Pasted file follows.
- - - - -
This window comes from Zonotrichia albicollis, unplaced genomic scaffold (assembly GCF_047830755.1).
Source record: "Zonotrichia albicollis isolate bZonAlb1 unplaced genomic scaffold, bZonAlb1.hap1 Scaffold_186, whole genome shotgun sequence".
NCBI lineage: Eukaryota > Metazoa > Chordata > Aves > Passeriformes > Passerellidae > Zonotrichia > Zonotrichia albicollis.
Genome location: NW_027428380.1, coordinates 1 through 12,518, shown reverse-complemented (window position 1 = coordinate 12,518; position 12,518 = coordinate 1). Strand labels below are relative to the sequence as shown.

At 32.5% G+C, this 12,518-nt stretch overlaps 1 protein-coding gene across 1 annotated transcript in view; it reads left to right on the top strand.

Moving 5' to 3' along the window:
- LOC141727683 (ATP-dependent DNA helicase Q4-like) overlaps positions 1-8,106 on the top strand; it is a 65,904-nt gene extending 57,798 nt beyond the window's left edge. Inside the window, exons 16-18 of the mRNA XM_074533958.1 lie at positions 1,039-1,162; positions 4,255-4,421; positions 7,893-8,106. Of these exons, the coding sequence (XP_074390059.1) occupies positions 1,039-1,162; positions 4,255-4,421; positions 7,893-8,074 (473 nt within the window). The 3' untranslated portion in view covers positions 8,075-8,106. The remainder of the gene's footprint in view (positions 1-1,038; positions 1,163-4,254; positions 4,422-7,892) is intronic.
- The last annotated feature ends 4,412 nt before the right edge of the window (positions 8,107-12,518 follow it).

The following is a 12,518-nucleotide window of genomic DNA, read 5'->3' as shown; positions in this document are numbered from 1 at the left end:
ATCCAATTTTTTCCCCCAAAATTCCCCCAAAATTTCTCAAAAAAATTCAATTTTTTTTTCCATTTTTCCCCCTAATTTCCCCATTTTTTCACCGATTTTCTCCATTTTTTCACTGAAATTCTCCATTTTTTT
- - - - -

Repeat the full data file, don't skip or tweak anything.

This window comes from Zonotrichia albicollis, unplaced genomic scaffold (assembly GCF_047830755.1).
Source record: "Zonotrichia albicollis isolate bZonAlb1 unplaced genomic scaffold, bZonAlb1.hap1 Scaffold_186, whole genome shotgun sequence".
NCBI lineage: Eukaryota > Metazoa > Chordata > Aves > Passeriformes > Passerellidae > Zonotrichia > Zonotrichia albicollis.
Genome location: NW_027428380.1, coordinates 1 through 12,518, shown reverse-complemented (window position 1 = coordinate 12,518; position 12,518 = coordinate 1). Strand labels below are relative to the sequence as shown.

At 32.5% G+C, this 12,518-nt stretch overlaps 1 protein-coding gene across 1 annotated transcript in view; it reads left to right on the top strand.

Moving 5' to 3' along the window:
- LOC141727683 (ATP-dependent DNA helicase Q4-like) overlaps positions 1-8,106 on the top strand; it is a 65,904-nt gene extending 57,798 nt beyond the window's left edge. Inside the window, exons 16-18 of the mRNA XM_074533958.1 lie at positions 1,039-1,162; positions 4,255-4,421; positions 7,893-8,106. Of these exons, the coding sequence (XP_074390059.1) occupies positions 1,039-1,162; positions 4,255-4,421; positions 7,893-8,074 (473 nt within the window). The 3' untranslated portion in view covers positions 8,075-8,106. The remainder of the gene's footprint in view (positions 1-1,038; positions 1,163-4,254; positions 4,422-7,892) is intronic.
- The last annotated feature ends 4,412 nt before the right edge of the window (positions 8,107-12,518 follow it).

The following is a 12,518-nucleotide window of genomic DNA, read 5'->3' as shown; positions in this document are numbered from 1 at the left end:
ATCCAATTTTTTCCCCCAAAATTCCCCCAAAATTTCTCAAAAAAATTCAATTTTTTTTTCCATTTTTCCCCCTAATTTCCCCATTTTTTCACCGATTTTCTCCATTTTTTCACTGAAATTCTCCATTTTTTT